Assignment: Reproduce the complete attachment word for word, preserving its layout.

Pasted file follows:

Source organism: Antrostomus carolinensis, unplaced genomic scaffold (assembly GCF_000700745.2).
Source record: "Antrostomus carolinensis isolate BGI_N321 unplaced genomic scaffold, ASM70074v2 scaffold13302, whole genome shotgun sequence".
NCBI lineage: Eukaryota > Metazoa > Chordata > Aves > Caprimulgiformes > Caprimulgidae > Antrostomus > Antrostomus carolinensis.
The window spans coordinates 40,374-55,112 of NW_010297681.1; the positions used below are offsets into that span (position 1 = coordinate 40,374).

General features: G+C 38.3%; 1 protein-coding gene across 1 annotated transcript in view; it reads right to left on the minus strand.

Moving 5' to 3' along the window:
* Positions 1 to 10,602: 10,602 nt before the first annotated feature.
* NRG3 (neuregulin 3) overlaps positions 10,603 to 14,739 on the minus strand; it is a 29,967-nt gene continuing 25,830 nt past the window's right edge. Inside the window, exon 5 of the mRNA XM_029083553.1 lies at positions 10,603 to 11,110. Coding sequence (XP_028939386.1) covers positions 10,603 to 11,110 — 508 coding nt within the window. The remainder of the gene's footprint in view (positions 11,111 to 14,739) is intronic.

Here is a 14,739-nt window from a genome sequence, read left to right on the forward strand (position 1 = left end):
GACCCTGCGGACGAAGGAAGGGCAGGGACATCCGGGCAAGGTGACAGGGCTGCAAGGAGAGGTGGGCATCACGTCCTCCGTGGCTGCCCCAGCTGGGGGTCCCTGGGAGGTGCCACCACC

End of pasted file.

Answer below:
Source organism: Antrostomus carolinensis, unplaced genomic scaffold (assembly GCF_000700745.2).
Source record: "Antrostomus carolinensis isolate BGI_N321 unplaced genomic scaffold, ASM70074v2 scaffold13302, whole genome shotgun sequence".
NCBI lineage: Eukaryota > Metazoa > Chordata > Aves > Caprimulgiformes > Caprimulgidae > Antrostomus > Antrostomus carolinensis.
The window spans coordinates 40,374-55,112 of NW_010297681.1; the positions used below are offsets into that span (position 1 = coordinate 40,374).

General features: G+C 38.3%; 1 protein-coding gene across 1 annotated transcript in view; it reads right to left on the minus strand.

Moving 5' to 3' along the window:
* Positions 1 to 10,602: 10,602 nt before the first annotated feature.
* NRG3 (neuregulin 3) overlaps positions 10,603 to 14,739 on the minus strand; it is a 29,967-nt gene continuing 25,830 nt past the window's right edge. Inside the window, exon 5 of the mRNA XM_029083553.1 lies at positions 10,603 to 11,110. Coding sequence (XP_028939386.1) covers positions 10,603 to 11,110 — 508 coding nt within the window. The remainder of the gene's footprint in view (positions 11,111 to 14,739) is intronic.

Here is a 14,739-nt window from a genome sequence, read left to right on the forward strand (position 1 = left end):
GACCCTGCGGACGAAGGAAGGGCAGGGACATCCGGGCAAGGTGACAGGGCTGCAAGGAGAGGTGGGCATCACGTCCTCCGTGGCTGCCCCAGCTGGGGGTCCCTGGGAGGTGCCACCACC